The IHS monogram, derived from the Greek word for Jesus — ΙΗΣΟΥΣ, is found on top of the main altar of the Gesù church in Rome. Surrounding the monogram are two angels bending at the knee in worship, taken from Philippians 2, where St. Paul writes that “at the name of Jesus every knee should bend, of those in heaven and on earth and under the earth, and every tongue confess that Jesus Christ is Lord.” (Public Domain/WIKIMEDIA COMMONS)

I can still hear her voice, all these years later: A coworker at the local newspaper where I was working was angry — very angry — and launched into an explosive tirade with one word. She sprang from her chair and practically shouted His Name, emphasizing the two syllables: “Je-SUS!”

I gulped. I’d never heard His beautiful Name spoken so violently. As a rookie on staff, I knew not to cross this woman. She was powerful and I didn’t want her wrath poured out on my head. She wasn’t talking to me, so I kept my eyes fixed on the screen in front of me, typing away, seemingly oblivious.

Joyce Coronel is a regular contributor to The Catholic Sun and author of “Cry of Ninevah.” Opinions expressed are the writers’ and not necessarily the views of The Catholic Sun or the Diocese of Phoenix.

Years later, I still cringe when I recall that scenario. What might I have said or done differently? Why do people kick God’s Name around? Why such casual disregard toward His Holy Name? These thoughts came to mind earlier this month on the Feast of the Holy Name Jan. 3.

Fr. Carlos Martins, CC, once an atheist and now a well-known priest who travels the world evangelizing, offered some strong words of his own regarding the sin of blasphemy.

While you and I have names, Fr. Martins wrote on his Facebook page, “God IS His Name. God and His Name are equivalent realities. An attack on His Name is an attack on Him. To do so is to curse yourself and the place where the blasphemy is uttered.”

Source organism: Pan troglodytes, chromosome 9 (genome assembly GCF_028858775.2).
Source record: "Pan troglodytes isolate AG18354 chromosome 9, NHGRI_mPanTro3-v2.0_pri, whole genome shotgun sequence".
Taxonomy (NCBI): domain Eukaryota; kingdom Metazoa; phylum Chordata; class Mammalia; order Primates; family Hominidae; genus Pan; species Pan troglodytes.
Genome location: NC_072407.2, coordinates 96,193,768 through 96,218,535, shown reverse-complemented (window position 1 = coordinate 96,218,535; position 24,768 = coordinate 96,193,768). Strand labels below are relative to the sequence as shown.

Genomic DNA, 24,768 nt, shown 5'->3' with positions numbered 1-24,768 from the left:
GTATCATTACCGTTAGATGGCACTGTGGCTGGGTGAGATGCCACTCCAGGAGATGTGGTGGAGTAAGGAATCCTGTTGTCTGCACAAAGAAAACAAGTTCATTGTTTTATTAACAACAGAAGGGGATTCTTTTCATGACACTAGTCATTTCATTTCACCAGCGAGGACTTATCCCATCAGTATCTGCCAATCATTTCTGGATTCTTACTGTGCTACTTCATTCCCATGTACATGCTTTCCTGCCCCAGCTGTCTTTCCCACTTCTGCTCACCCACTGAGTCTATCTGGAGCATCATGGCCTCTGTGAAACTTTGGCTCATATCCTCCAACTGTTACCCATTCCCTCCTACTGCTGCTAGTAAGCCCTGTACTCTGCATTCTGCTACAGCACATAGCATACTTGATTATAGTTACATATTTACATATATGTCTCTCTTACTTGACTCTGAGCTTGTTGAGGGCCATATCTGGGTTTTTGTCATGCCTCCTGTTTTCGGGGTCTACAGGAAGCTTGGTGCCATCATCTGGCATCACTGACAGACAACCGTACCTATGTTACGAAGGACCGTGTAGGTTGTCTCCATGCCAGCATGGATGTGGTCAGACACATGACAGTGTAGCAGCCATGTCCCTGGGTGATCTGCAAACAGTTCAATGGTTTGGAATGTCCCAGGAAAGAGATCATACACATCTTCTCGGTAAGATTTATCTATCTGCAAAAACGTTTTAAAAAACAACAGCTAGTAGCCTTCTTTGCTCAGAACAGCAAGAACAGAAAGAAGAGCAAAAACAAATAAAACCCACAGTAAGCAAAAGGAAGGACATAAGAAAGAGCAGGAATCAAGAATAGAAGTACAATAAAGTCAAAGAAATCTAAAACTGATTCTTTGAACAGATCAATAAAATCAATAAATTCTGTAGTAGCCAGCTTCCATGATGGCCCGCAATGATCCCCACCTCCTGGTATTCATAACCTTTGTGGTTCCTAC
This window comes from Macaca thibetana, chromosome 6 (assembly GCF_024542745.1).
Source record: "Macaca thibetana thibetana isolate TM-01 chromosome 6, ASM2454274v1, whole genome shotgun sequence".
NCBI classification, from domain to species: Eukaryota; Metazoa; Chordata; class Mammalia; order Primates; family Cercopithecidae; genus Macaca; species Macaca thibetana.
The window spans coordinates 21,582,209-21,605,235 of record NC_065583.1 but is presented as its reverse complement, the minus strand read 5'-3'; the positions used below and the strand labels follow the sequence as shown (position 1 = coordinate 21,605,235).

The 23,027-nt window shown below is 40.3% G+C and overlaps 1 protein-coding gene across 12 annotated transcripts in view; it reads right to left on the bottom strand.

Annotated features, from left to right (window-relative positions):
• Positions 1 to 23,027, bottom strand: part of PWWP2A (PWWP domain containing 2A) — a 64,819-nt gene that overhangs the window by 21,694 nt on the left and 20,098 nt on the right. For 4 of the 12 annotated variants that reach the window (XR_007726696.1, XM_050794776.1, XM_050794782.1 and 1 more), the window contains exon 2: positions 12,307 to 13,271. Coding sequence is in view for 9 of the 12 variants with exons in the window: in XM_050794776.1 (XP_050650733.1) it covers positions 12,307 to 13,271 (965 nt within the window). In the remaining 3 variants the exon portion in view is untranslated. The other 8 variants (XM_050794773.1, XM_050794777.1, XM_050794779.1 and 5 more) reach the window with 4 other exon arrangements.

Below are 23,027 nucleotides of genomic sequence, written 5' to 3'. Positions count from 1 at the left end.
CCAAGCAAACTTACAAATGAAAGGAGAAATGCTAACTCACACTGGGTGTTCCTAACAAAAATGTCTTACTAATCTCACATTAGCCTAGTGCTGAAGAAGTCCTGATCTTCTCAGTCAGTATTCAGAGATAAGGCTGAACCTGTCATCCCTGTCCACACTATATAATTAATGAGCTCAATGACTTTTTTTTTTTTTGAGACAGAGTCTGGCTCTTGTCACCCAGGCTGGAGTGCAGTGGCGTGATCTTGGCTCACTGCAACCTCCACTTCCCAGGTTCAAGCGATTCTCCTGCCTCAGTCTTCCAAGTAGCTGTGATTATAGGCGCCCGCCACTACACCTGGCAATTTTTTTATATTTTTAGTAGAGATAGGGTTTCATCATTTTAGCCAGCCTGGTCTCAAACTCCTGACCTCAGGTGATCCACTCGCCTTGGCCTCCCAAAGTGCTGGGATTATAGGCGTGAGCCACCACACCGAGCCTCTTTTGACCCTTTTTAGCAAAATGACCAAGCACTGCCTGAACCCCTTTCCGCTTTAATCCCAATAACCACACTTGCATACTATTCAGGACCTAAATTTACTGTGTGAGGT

As a priest who has participated in more than a few exorcisms, Fr. Martins said he has never heard a demon trash talk the Name of God. “I have seen them show disdain for the things God loves. I have seen them ridicule God’s reign. But I have never seen them disrespect His Name. That is a domain where, apparently, even the demons fear to tread,” Fr. Martins wrote.

In an age in which spineless politicians and Hollywood celebrities offer profuse apologies for violating the norms of political correctness, this strikes me as ironic. Heaven help us if anyone demonstrates insensitivity toward the sacred cows of a secularist society. But God’s Name? Well, that’s fair game. Christians are a bigoted, ignorant bunch anyway, right?

St. Paul tells us in Philippians 2:10 that “at the Name of Jesus, every knee should bend” and we need to take his words to heart. Now is the time for courage, not cowardice or complicity. Now is the time to have the courage of our Christian convictions. We can get up and walk out of the theater when actors insert crude language alongside God’s Name. We can pray on the spot for the person who has blasphemed. We can develop the habit of bowing our heads when we hear or speak God’s Name. We can ask the Lord to help us become the kind of people who love Him so much that others see that love and automatically censor themselves in our presence.

What it really all comes down to is evangelization — sharing God’s love and hope with others, helping them get to know Jesus and follow Him. When that happens, blasphemy becomes unthinkable. It begins with God’s invitation to turn from sin and be reconciled with Him. His love and mercy impel us to share the Gospel with our lives, our actions and our words.

We’re not alone in this endeavor. The Holy Name Society has been at it for centuries, tracing its roots to the 13th century. The society promotes reverence for the Name of God and fidelity to the teachings of the Catholic Church. It also helps its members grow in holiness and in their love for God and others through the spiritual and corporal works of mercy.

With myriad Catholic organizations and worthy causes vying for our time, you might wonder why the Holy Name Society should merit our attention. As our country drifts further and further from the ideals of Christianity, we must stand firm against the tide. Visit and take the pledge to develop a love and reverence for God’s Name. May His Holy Name be praised from age unto age and may each of us grow in our devotion to Him.